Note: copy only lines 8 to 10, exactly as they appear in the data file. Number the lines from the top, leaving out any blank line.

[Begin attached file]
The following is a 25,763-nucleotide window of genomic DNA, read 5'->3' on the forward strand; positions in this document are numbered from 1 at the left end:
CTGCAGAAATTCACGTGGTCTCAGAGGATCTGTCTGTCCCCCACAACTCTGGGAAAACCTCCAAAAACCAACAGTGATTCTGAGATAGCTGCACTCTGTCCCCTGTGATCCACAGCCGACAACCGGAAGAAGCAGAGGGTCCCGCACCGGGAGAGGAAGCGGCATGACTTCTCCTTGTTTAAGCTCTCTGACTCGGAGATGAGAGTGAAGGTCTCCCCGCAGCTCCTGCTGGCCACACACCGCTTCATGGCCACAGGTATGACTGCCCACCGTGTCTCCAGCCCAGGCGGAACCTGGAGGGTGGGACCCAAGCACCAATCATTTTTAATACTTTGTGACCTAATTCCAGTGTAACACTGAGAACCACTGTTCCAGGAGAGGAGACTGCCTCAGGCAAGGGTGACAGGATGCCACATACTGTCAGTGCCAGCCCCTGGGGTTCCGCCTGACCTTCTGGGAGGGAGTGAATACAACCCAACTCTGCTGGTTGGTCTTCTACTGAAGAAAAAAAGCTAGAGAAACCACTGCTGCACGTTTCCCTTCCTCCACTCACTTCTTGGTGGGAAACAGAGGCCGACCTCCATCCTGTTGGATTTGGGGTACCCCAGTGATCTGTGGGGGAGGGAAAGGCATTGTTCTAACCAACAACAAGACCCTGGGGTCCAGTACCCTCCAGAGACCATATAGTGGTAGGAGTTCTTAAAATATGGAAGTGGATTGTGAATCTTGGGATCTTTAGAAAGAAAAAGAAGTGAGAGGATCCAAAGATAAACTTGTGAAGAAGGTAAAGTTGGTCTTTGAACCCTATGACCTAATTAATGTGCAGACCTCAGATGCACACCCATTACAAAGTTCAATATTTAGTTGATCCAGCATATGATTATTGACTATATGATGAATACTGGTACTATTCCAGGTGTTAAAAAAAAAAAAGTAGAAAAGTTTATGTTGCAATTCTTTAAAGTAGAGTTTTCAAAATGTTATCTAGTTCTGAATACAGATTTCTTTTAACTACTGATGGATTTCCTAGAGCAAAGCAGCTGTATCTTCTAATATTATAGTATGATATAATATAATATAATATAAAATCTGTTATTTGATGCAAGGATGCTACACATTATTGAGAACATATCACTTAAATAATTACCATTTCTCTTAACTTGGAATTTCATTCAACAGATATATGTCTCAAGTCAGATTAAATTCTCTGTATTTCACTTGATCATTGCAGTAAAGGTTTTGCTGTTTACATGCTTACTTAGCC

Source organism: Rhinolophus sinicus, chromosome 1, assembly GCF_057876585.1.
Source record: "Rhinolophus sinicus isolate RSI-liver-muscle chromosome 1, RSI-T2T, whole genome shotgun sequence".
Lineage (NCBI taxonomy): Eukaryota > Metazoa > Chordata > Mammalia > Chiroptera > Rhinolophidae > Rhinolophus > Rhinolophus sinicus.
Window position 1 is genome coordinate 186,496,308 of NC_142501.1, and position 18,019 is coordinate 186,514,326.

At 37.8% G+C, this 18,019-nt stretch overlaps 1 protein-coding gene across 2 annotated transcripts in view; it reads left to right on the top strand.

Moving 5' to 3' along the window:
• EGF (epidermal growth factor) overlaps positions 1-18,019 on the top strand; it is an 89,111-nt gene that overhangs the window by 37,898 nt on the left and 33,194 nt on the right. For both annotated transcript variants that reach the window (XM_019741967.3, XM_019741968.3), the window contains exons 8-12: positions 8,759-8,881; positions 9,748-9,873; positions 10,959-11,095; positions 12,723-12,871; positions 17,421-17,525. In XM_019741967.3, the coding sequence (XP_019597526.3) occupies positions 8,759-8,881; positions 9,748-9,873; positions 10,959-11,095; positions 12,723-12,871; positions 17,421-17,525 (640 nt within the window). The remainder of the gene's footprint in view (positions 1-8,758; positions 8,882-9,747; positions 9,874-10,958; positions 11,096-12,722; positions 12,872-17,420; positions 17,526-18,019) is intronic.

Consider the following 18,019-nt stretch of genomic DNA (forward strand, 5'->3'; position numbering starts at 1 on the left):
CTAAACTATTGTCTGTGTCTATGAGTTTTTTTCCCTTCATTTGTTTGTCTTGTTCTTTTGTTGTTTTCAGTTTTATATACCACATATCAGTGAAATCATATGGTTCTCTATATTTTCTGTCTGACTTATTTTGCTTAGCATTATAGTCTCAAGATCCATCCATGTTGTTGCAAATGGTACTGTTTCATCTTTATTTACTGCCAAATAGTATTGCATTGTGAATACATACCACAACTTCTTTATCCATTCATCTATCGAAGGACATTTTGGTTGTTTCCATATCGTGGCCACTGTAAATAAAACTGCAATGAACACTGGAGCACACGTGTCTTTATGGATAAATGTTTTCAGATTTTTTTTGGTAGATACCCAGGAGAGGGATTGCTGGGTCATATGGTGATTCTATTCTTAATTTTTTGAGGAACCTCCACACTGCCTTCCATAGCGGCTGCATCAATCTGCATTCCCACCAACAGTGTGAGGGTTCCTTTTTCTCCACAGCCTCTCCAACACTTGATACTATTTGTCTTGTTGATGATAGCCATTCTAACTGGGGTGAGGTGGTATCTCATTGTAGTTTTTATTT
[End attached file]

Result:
Moving 5' to 3' along the window:
• EGF (epidermal growth factor) overlaps positions 1-18,019 on the top strand; it is an 89,111-nt gene that overhangs the window by 37,898 nt on the left and 33,194 nt on the right. For both annotated transcript variants that reach the window (XM_019741967.3, XM_019741968.3), the window contains exons 8-12: positions 8,759-8,881; positions 9,748-9,873; positions 10,959-11,095; positions 12,723-12,871; positions 17,421-17,525. In XM_019741967.3, the coding sequence (XP_019597526.3) occupies positions 8,759-8,881; positions 9,748-9,873; positions 10,959-11,095; positions 12,723-12,871; positions 17,421-17,525 (640 nt within the window). The remainder of the gene's footprint in view (positions 1-8,758; positions 8,882-9,747; positions 9,874-10,958; positions 11,096-12,722; positions 12,872-17,420; positions 17,526-18,019) is intronic.

Consider the following 18,019-nt stretch of genomic DNA (forward strand, 5'->3'; position numbering starts at 1 on the left):